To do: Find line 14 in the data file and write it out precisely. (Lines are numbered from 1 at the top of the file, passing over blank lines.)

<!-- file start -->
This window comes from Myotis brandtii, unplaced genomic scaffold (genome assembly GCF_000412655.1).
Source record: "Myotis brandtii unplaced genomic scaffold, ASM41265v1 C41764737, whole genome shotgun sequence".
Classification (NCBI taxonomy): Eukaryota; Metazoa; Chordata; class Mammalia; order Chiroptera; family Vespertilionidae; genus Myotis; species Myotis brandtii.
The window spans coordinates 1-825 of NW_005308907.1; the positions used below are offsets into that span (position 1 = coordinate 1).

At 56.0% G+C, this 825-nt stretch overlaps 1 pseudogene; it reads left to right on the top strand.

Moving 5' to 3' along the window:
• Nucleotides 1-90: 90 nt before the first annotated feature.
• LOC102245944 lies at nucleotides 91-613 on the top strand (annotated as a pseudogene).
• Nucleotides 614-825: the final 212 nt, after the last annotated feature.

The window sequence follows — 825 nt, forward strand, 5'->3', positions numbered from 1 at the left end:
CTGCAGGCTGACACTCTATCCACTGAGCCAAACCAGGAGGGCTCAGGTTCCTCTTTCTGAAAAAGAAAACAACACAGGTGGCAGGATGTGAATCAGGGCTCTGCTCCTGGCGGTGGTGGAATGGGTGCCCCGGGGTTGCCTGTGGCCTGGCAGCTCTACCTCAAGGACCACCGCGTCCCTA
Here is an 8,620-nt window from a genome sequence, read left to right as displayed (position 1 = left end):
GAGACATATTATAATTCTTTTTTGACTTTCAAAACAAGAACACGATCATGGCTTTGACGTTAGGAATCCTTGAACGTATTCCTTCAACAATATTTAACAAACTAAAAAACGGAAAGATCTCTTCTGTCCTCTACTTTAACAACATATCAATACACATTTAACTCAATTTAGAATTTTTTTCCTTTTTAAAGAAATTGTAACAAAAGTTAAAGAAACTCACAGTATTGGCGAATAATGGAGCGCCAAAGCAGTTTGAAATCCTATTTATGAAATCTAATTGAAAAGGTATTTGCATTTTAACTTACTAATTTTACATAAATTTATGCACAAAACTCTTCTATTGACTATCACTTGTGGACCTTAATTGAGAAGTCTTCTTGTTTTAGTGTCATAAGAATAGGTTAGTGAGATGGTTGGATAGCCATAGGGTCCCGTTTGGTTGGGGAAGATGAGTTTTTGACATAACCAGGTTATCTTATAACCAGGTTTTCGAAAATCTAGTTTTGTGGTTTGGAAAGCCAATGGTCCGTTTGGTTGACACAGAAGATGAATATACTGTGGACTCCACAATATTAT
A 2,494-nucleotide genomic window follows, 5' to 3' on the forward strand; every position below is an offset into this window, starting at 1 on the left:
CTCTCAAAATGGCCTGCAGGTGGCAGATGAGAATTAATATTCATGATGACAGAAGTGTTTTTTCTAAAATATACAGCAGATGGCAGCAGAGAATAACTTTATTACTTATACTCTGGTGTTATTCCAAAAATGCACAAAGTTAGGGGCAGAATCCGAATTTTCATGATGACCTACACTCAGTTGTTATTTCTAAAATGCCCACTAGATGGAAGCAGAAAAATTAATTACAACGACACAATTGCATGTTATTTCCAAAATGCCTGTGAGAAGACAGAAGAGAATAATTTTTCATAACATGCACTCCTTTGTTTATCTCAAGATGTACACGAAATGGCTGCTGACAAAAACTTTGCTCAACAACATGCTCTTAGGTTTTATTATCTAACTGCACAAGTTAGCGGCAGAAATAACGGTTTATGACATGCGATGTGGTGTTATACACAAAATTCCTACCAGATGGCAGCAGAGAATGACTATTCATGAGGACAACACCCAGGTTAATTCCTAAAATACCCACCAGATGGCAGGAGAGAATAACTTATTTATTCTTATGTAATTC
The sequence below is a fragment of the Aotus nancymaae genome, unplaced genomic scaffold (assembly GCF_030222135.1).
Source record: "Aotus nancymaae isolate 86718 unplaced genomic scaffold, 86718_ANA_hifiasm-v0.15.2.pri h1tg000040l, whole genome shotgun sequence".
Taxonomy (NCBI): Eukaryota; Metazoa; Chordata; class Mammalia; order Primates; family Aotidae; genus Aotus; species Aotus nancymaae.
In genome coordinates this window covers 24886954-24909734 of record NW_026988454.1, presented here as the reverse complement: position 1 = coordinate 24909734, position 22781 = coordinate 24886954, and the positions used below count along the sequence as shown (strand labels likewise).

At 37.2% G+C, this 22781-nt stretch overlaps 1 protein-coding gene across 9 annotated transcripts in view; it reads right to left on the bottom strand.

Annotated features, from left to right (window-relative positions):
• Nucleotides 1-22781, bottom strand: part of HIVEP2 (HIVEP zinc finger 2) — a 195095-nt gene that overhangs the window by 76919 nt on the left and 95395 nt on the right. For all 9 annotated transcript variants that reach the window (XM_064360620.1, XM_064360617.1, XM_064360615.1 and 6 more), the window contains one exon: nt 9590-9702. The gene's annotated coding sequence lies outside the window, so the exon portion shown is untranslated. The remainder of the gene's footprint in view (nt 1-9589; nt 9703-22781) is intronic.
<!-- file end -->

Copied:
A 2,494-nucleotide genomic window follows, 5' to 3' on the forward strand; every position below is an offset into this window, starting at 1 on the left: